|Shan fen-yuan, ready to drink.|
This refreshing drink may look odd to Westerners, who think they are seeing frog’s eggs, but in Taiwan it is sold everywhere by street vendors. Shan fen-yuan is also called basil seed drink, and for once this is not a misnomer; it really is made from the seeds of sweet basil, which when soaked in water develop an outer gelatin-like coating.
I dislike using the herby word ‘basil’ to describe shan fen-yuan because the seeds have no real taste or odor on their own. The drink is usually flavored with lemon juice, although it can be made simply sweetened with sugar, and lately I sometimes find myself enjoying it just plain—no flavor or sweetening.
The really fun part of shan fen-yuan, apart from its appearance, is the texture while drinking it. It is hard to describe, but if you drink it quickly, the soft seeds rush through your mouth and create a feeling something akin to caviar, although of course not that flavor. It is extremely soothing, both to the throat and to the stomach, and quickly becomes a favorite comfort food.
|The dry seeds as they come from the package.|
The shan fen-yuan seeds can be purchased in any Asian grocery, and are amazingly inexpensive. There is a similar kind with much smaller seeds from South Asia called hạt é in Vietnamese; these can be used interchangeably. The shan fen-yuan in the package should look like actual little brown seeds; regular fen-yuan balls (without the ‘shan’) are made from tapioca starch and most be cooked—these go into the famous pearl tea.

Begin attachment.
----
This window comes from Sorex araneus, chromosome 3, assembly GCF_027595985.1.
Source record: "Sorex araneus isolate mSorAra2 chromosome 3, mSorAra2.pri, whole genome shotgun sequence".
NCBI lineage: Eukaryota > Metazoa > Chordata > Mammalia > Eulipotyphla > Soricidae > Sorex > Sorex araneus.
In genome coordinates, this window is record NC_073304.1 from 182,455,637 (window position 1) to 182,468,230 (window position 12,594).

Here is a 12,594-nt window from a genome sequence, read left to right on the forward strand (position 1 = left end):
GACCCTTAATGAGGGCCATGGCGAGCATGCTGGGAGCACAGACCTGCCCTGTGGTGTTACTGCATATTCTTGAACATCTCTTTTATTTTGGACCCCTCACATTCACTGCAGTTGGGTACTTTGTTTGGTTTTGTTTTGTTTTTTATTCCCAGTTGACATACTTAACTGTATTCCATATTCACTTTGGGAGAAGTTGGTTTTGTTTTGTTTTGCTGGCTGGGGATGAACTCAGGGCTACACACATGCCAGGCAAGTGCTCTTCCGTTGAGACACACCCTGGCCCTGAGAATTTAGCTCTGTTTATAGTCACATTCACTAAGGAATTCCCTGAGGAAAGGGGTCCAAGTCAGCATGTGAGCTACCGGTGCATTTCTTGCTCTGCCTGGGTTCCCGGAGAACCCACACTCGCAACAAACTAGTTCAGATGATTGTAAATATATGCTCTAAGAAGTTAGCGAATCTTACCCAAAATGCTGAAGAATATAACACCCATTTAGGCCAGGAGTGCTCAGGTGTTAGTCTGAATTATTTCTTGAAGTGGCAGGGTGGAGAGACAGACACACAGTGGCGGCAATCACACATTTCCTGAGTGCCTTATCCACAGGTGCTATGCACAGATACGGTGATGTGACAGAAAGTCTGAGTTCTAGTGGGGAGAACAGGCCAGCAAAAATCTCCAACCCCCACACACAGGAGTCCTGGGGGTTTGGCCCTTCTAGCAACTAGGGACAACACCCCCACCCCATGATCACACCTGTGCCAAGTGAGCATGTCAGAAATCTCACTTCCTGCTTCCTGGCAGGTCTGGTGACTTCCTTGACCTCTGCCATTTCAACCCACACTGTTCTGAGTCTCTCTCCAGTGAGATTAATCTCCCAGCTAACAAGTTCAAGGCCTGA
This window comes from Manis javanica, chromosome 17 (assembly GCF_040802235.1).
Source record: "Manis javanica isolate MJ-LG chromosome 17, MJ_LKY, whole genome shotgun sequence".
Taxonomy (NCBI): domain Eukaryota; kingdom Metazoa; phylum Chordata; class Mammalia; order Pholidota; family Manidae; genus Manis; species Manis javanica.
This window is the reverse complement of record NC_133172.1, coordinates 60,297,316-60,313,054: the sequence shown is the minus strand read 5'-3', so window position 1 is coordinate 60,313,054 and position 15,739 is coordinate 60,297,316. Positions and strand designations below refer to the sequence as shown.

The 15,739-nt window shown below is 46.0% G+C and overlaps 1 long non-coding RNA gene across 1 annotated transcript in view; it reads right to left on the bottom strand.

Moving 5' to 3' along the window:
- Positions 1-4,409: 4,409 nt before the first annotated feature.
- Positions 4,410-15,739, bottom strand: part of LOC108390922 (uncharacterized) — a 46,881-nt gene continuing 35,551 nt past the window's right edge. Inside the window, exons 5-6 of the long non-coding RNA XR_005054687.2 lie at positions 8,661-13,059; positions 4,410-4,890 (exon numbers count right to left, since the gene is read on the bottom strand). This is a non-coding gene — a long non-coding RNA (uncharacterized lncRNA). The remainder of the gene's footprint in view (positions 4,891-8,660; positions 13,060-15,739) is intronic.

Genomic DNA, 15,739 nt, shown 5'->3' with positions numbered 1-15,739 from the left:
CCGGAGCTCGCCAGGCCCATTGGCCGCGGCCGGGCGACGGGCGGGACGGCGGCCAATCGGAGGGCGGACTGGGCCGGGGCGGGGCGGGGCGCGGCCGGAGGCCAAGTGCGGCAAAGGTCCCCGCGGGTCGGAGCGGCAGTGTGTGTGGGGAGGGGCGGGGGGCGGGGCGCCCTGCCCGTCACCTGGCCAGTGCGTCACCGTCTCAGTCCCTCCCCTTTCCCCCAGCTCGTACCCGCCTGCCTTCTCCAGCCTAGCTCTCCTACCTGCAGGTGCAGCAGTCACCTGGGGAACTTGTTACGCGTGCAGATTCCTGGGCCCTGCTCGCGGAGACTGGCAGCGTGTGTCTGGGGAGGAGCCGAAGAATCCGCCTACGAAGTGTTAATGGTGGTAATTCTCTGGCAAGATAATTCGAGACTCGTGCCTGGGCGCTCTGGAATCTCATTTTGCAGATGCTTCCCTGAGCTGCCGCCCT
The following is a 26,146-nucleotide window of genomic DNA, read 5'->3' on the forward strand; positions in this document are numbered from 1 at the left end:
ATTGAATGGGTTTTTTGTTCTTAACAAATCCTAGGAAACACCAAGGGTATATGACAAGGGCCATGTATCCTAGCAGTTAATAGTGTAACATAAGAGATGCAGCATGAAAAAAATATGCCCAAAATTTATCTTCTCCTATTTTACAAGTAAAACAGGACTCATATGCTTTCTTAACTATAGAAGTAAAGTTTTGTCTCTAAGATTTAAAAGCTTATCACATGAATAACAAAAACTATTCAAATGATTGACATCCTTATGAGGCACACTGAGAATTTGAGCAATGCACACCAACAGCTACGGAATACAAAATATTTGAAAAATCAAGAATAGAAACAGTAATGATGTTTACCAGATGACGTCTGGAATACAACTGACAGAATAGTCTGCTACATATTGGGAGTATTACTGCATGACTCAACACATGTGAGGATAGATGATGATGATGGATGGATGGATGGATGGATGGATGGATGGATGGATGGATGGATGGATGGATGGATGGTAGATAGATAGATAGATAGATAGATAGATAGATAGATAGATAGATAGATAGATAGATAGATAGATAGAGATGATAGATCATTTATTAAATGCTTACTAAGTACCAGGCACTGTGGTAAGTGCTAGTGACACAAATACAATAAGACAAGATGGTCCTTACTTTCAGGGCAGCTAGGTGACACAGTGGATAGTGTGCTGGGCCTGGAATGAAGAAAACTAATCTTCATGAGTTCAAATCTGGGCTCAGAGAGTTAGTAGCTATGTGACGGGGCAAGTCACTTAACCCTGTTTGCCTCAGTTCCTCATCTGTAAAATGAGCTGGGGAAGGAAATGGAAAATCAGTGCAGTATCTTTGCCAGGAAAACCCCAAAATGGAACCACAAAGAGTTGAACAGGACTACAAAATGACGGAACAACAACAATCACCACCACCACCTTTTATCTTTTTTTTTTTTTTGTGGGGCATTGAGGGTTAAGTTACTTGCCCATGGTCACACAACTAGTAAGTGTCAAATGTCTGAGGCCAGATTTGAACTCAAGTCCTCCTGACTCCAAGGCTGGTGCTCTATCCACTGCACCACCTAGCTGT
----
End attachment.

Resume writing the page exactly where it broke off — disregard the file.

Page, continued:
Recently I wrote about bai mu-er, which is pretty simple to make, but absolutely nothing could be easier or quicker than a satisfying drink of shan fen-yuan, made right in the glass. Simply place the seeds in a glass, add water, let expand for about 3-5 minutes, add sugar and lemon juice, adjust to your own taste, and enjoy.
By the Glass
Scant teaspoon shan fen yuan seeds (山粉圓)
Heaping teaspoon sugar or simple syrup
Half teaspoon lemon juice
About 1 cup water.
For a Party
1/4 cup shan fen yuan seeds
1/2 cup sugar or syrup
1/4 cup lemon juice
One half gallon water.
Soak seeds in water for several minutes; add sugar and lemon juice. Adjust to taste.
|These are about half ready after soaking one minute.|
---Honey can be substituted for the sugar, and in fact honey is often traditional with this drink.
---If you makes this frequently, it is convenient to use simple syrup, made by heating 1 cup sugar and one cup water. This mixes instantly, and there is never any sugar at the bottom of the glass.
---Be sure to add the lemon juice at the end, or at least after all the water is added; otherwise the seeds will not expand.
---The seeds will expand in any temperature water; it just takes a few minutes longer in very cold water.
---I like to soak it in about 1/3 room temperature water; then add ice-cold water when the seeds have expanded. Of course you can add ice cubes, but this impedes you from sipping it quickly.
Shan fen-yuan can also be drunk hot. I mentioned above that it has a very soothing quality, and if you sweeten it with honey, the combination of honey, lemon, hot water, and shan fen-yuan makes a most welcome and effective drink for a cold or hoarse throat.
Be sure to locate a supply of shan fen-yuan now if you are planning a Halloween party or are considering what to take to one. Its outré frog-eggs appearance, while not remarkable in Asia, will be the hit of the party, and everybody likes it.
Incidentally, ‘fen-yuan’ means tiny round objects in Chinese, and the ‘shan’ in front means mountain. Shan fen-yuan may look strange, but it tastes great and quickly becomes a favorite. Nothing could be faster to prepare or more foolproof, so why not pick up a bag of seeds and try it for yourself.
(All photos by the author.)